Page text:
Mr Farley says while overseas investment in Australian agriculture is a good thing, Australia needs to be careful that it doesn’t allow monopolies and duopolies to limit its ability to be a substantial and profitable international player in the world food market.

"We need to focus on making sure the investments are productive and are in the national interests of Australia."

At the moment the Chinese state-owned company Bright Foods is in the market for Australian dairy, wine and sugar assets.

Earlier this month it was outbid for CSR’s sugar subsidiary Sucrogen by a Singaporean company, Wilmar International, but it has also expressed interest in purchasing a number of vineyards in south-eastern Australia owned by Foster’s. In the cattle industry, the giant Brazilian conglomerate JBS Swift is rapidly buying up abattoirs and feedlots in Australia’s south-east.

North-western Tasmania represents a microcosm of some the issues being played out globally. Many dairy farmers are trying to bail out, after being comprehensively defeated in a long and bitter dispute over milk prices. Many say they would welcome overseas investors.

"It actually costs us to go to work," said dairy farmer Jim Hersey from Smithton. "We’re currently getting paid 31 cents a litre, and it costs us about 38 cents a litre to produce."

Tasmanian real estate agent Betty Kay has just returned from the World Dairy Expo in the Chinese city of Qingdao, where she found genuine interest in the 25 dairy farms she has on the market. She says some dairy farmers are so hard up they can’t afford to buy toilet paper.

"[Chinese buyers] would come here as investors, they would still get managers for these farms, and there’s certainly farmers who have put their hands up," Ms Kay said.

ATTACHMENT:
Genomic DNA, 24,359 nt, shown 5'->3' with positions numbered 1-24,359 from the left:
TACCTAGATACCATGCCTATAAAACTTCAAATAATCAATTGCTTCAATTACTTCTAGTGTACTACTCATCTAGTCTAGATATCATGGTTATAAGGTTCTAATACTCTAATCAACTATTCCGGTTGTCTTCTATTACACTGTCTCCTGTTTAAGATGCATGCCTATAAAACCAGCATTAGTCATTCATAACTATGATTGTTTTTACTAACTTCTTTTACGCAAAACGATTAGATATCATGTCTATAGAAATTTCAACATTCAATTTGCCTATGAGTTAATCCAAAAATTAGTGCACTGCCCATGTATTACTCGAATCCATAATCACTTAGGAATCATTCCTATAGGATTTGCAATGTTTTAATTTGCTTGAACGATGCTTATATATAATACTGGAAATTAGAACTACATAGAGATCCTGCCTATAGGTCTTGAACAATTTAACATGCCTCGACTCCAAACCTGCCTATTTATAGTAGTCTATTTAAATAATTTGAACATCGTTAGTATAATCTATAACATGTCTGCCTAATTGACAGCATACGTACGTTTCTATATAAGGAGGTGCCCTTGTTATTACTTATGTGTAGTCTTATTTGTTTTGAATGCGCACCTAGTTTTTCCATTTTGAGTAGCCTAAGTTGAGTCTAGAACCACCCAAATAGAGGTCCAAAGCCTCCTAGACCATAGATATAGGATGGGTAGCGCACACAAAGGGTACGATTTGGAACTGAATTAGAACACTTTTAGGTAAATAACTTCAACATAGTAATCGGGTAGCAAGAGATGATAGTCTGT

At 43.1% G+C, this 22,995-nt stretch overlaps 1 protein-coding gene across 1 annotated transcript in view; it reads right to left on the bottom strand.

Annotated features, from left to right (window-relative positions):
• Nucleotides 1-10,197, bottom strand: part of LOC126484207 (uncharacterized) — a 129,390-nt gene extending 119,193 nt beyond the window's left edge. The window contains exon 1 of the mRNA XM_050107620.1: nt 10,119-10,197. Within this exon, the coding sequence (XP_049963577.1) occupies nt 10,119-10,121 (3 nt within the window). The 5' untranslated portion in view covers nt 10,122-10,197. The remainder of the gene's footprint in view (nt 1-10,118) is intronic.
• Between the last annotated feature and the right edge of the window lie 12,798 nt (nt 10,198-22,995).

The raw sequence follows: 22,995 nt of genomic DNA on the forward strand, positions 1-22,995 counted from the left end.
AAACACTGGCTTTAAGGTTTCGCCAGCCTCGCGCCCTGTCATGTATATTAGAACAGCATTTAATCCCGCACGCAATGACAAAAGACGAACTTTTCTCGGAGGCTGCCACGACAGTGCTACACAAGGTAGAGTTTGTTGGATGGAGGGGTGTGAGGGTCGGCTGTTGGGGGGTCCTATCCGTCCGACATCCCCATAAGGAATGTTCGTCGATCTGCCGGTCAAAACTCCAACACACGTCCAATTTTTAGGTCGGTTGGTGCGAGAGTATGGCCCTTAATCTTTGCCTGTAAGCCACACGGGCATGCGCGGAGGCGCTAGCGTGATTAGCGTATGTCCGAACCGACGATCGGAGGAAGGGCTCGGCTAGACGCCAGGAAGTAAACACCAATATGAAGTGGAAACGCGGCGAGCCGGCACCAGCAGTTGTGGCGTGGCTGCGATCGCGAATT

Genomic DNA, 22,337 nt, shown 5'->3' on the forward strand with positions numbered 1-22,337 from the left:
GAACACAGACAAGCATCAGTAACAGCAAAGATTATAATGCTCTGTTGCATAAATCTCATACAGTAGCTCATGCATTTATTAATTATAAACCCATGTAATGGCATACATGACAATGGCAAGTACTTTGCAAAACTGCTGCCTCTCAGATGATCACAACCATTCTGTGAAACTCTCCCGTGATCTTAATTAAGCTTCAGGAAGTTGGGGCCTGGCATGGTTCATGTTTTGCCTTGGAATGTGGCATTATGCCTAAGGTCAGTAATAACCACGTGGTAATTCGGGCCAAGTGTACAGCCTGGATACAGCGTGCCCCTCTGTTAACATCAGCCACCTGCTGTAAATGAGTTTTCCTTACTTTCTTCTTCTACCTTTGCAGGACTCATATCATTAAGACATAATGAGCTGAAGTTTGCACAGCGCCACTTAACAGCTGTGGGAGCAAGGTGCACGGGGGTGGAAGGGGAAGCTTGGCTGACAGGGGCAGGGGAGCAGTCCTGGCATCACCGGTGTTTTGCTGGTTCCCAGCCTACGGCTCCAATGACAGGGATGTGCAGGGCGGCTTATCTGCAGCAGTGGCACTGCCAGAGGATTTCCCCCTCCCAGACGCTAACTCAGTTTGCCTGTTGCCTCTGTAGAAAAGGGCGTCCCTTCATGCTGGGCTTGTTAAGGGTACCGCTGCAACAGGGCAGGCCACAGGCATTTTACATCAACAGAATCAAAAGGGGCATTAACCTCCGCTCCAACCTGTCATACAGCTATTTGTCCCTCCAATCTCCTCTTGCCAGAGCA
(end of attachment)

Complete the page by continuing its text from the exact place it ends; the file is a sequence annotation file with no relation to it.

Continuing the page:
Tasmanian farmer advocate Richard Bovill says many of the state’s smallholder dairy farmers stand to become either managers or labourers on farms they used to own.

"The model in Australia allows anybody to come in and acquire our assets."
- Farmer advocate Richard Bovill

"These farmers used to have viable, profitable businesses. Now they’re almost back to 200 years ago where they’re serfs working for a big landlord," he said.

In 2005, Mr Bovill led a march of 2000 farmers and 130 tractors to Parliament House in Canberra to draw attention to the plight of Australia’s farmers. He says Australia desperately needs to create a mechanism that will make Australian farming economically sustainable.

One Chinese businessman who sees a bright future for greater Chinese investment in Australia is Mr Cheng Xie, from Fukushoku Dairy Pty Ltd, based at Hay in NSW. The company exports processed milk powder to China.

Mr Cheng says in China, Australian and New Zealand dairy products are viewed as the best in the world.

He says a number of large Chinese dairy companies are seriously interested in investing here, and that Australians should not be concerned.

"This is the 21st century. No-one wants to go to war any more. Everybody just wants a piece of land or whatever to improve their lifestyle. I think we should open the door."

Does Australia need a national food security plan? See part two of this special report tomorrow.'

Defining an Ecocity

Reposted in full from Urban Ecology Australia newsletter, May 2010

'As the consequences of climate change and resource depletion manifest themselves more and more clearly, the way we have built our cities, particularly in the past half-century, has come into question.

First used by Ecocity Builders’ President Richard Register in 1979, the term “ecocity” is fast becoming a buzzword in many cities around the world. In many cases, the legitimacy of such self proclamations has been questionable.

Just how ecologically healthy are these cities or projects? A set of principles, standards, and metrics, as well as models demonstrating ecocity elements is vital in bringing clarity regarding the definition of an “ecocity”.

While many in city planning circles use the term “ecocity”interchangeably with “green” or “sustainable” city, Ecocity Builders uses a definition of “ecocity” conditional upon a healthy relationship of the city’s parts and functions, similar to therelationship of organs in living complex organisms.